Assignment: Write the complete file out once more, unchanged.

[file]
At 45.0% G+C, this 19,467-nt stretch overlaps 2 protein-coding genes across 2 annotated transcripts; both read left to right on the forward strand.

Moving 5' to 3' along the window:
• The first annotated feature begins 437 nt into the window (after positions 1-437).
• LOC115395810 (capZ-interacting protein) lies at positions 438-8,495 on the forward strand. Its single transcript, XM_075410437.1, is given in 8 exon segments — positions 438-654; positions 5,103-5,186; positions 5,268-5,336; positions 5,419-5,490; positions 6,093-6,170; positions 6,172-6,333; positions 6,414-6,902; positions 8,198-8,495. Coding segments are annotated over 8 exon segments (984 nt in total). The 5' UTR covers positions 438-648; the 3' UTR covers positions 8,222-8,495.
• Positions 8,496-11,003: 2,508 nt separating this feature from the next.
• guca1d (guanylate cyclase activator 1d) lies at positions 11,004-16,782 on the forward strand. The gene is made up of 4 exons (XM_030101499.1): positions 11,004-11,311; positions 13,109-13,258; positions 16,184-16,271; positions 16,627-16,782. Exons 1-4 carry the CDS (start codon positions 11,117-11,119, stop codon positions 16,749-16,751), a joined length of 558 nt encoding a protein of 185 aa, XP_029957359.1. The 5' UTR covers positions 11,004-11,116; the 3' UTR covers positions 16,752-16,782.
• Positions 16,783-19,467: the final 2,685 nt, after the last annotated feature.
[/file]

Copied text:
At 45.0% G+C, this 19,467-nt stretch overlaps 2 protein-coding genes across 2 annotated transcripts; both read left to right on the forward strand.

Moving 5' to 3' along the window:
• The first annotated feature begins 437 nt into the window (after positions 1-437).
• LOC115395810 (capZ-interacting protein) lies at positions 438-8,495 on the forward strand. Its single transcript, XM_075410437.1, is given in 8 exon segments — positions 438-654; positions 5,103-5,186; positions 5,268-5,336; positions 5,419-5,490; positions 6,093-6,170; positions 6,172-6,333; positions 6,414-6,902; positions 8,198-8,495. Coding segments are annotated over 8 exon segments (984 nt in total). The 5' UTR covers positions 438-648; the 3' UTR covers positions 8,222-8,495.
• Positions 8,496-11,003: 2,508 nt separating this feature from the next.
• guca1d (guanylate cyclase activator 1d) lies at positions 11,004-16,782 on the forward strand. The gene is made up of 4 exons (XM_030101499.1): positions 11,004-11,311; positions 13,109-13,258; positions 16,184-16,271; positions 16,627-16,782. Exons 1-4 carry the CDS (start codon positions 11,117-11,119, stop codon positions 16,749-16,751), a joined length of 558 nt encoding a protein of 185 aa, XP_029957359.1. The 5' UTR covers positions 11,004-11,116; the 3' UTR covers positions 16,752-16,782.
• Positions 16,783-19,467: the final 2,685 nt, after the last annotated feature.